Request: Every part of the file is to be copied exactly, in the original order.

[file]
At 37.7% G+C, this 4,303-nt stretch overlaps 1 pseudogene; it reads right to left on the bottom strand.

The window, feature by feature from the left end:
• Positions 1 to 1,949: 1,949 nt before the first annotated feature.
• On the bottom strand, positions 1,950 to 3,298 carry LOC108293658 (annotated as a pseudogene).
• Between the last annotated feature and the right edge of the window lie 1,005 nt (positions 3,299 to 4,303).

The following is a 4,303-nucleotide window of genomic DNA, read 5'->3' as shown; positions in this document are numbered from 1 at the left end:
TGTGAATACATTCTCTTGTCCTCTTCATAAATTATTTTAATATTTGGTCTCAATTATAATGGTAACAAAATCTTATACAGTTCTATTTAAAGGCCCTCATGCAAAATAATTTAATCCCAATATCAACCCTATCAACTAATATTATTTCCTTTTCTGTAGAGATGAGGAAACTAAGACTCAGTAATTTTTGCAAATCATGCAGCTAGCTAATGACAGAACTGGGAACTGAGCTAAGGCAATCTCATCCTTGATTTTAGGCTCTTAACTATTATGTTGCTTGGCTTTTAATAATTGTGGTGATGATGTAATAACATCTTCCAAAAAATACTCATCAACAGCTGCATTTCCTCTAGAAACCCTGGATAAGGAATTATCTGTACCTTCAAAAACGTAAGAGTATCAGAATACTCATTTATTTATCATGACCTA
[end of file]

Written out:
At 37.7% G+C, this 4,303-nt stretch overlaps 1 pseudogene; it reads right to left on the bottom strand.

The window, feature by feature from the left end:
• Positions 1 to 1,949: 1,949 nt before the first annotated feature.
• On the bottom strand, positions 1,950 to 3,298 carry LOC108293658 (annotated as a pseudogene).
• Between the last annotated feature and the right edge of the window lie 1,005 nt (positions 3,299 to 4,303).

The following is a 4,303-nucleotide window of genomic DNA, read 5'->3' as shown; positions in this document are numbered from 1 at the left end:
TGTGAATACATTCTCTTGTCCTCTTCATAAATTATTTTAATATTTGGTCTCAATTATAATGGTAACAAAATCTTATACAGTTCTATTTAAAGGCCCTCATGCAAAATAATTTAATCCCAATATCAACCCTATCAACTAATATTATTTCCTTTTCTGTAGAGATGAGGAAACTAAGACTCAGTAATTTTTGCAAATCATGCAGCTAGCTAATGACAGAACTGGGAACTGAGCTAAGGCAATCTCATCCTTGATTTTAGGCTCTTAACTATTATGTTGCTTGGCTTTTAATAATTGTGGTGATGATGTAATAACATCTTCCAAAAAATACTCATCAACAGCTGCATTTCCTCTAGAAACCCTGGATAAGGAATTATCTGTACCTTCAAAAACGTAAGAGTATCAGAATACTCATTTATTTATCATGACCTA